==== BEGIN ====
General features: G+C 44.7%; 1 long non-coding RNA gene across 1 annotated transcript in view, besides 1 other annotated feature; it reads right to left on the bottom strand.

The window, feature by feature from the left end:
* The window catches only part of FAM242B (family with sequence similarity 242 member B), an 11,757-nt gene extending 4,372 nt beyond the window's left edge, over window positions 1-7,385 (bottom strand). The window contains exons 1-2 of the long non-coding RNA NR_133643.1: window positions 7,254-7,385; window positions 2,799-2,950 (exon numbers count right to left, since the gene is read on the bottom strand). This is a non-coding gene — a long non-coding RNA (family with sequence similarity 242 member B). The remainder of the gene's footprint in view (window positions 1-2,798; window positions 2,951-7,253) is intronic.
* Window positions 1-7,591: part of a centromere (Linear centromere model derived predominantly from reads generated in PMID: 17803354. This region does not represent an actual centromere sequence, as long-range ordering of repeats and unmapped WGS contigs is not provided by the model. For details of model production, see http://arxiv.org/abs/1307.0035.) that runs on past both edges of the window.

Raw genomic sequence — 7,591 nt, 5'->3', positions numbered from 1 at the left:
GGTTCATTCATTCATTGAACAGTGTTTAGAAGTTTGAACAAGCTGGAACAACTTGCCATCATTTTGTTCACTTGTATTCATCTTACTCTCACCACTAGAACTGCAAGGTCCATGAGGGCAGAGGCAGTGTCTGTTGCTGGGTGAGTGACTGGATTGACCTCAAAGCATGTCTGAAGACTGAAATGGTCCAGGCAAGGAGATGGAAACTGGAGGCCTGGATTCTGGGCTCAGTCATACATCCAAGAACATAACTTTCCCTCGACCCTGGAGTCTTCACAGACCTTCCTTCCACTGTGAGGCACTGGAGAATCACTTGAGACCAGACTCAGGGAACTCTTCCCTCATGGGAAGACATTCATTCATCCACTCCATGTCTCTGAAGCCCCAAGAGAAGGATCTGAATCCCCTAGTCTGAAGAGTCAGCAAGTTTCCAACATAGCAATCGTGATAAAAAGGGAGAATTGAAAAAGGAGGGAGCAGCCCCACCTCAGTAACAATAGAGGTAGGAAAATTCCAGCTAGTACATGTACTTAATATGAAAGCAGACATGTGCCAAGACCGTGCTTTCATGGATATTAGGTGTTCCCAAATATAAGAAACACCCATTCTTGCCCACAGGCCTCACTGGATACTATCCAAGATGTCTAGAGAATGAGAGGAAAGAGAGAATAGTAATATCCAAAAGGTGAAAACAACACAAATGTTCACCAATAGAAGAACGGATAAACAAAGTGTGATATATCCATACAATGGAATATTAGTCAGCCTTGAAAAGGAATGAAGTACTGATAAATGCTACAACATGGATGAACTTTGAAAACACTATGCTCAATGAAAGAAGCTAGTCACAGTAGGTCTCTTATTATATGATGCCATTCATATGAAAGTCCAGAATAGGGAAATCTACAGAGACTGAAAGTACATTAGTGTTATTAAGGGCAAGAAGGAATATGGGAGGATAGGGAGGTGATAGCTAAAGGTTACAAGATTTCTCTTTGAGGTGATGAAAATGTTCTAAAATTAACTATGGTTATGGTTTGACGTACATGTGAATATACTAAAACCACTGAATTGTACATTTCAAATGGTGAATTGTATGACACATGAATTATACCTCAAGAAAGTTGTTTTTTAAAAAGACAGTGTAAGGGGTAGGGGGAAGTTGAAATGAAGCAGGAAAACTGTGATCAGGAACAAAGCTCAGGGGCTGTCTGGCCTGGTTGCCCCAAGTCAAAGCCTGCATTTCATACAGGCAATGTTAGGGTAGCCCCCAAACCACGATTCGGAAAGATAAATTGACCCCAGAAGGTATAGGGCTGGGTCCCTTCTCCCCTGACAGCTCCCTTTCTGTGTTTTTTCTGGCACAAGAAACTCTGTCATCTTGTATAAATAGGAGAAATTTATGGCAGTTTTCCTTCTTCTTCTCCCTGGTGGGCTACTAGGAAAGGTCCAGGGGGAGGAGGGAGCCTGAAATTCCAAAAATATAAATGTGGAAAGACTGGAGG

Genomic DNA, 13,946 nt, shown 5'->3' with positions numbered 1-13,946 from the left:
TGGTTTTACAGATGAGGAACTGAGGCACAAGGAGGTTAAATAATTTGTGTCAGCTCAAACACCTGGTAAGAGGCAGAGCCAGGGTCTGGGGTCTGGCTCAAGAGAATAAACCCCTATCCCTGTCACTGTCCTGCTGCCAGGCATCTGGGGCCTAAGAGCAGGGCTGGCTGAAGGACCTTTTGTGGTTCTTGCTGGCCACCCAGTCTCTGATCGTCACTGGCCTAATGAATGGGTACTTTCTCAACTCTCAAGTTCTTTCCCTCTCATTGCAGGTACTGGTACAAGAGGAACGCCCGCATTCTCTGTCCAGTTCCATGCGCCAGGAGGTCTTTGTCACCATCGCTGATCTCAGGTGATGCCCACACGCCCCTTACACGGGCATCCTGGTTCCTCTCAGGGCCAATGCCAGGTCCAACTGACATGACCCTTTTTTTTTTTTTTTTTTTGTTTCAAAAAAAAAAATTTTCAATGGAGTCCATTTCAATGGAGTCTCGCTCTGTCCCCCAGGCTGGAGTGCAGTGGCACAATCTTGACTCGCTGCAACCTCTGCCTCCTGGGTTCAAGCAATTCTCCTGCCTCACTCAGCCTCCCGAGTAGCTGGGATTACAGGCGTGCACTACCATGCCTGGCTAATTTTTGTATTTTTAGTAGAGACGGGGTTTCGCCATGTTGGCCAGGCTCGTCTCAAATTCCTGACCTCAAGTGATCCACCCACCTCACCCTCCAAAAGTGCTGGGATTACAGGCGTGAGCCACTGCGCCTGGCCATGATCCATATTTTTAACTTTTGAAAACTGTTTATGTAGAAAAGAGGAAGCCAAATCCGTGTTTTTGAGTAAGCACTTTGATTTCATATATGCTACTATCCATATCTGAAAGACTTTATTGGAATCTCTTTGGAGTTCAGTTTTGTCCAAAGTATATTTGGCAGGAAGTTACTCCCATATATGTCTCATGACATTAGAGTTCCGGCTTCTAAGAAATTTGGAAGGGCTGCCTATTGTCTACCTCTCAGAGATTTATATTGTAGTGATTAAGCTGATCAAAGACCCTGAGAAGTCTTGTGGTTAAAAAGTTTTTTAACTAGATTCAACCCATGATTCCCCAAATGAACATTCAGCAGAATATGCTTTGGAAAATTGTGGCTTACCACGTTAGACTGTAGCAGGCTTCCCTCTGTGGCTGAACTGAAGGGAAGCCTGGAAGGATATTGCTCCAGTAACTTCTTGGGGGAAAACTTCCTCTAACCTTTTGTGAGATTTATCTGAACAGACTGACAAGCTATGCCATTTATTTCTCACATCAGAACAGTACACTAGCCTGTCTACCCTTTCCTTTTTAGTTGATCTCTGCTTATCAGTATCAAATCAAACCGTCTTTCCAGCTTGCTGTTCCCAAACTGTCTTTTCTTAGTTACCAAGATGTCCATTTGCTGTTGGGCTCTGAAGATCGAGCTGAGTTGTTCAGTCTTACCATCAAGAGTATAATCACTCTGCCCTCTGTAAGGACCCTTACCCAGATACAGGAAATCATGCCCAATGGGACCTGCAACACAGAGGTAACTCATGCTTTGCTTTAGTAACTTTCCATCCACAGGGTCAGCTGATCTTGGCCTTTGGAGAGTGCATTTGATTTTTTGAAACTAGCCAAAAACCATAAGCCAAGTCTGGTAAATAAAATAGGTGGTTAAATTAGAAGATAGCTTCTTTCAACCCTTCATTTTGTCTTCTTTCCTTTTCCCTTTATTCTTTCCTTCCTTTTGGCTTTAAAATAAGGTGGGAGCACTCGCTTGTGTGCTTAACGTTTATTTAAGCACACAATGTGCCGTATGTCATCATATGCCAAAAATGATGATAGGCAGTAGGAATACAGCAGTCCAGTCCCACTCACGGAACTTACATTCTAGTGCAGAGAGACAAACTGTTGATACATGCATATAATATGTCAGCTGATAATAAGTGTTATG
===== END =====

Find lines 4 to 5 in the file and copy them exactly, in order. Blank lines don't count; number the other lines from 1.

* Window positions 1-7,591: part of a centromere (Linear centromere model derived predominantly from reads generated in PMID: 17803354. This region does not represent an actual centromere sequence, as long-range ordering of repeats and unmapped WGS contigs is not provided by the model. For details of model production, see http://arxiv.org/abs/1307.0035.) that runs on past both edges of the window.

Raw genomic sequence — 7,591 nt, 5'->3', positions numbered from 1 at the left: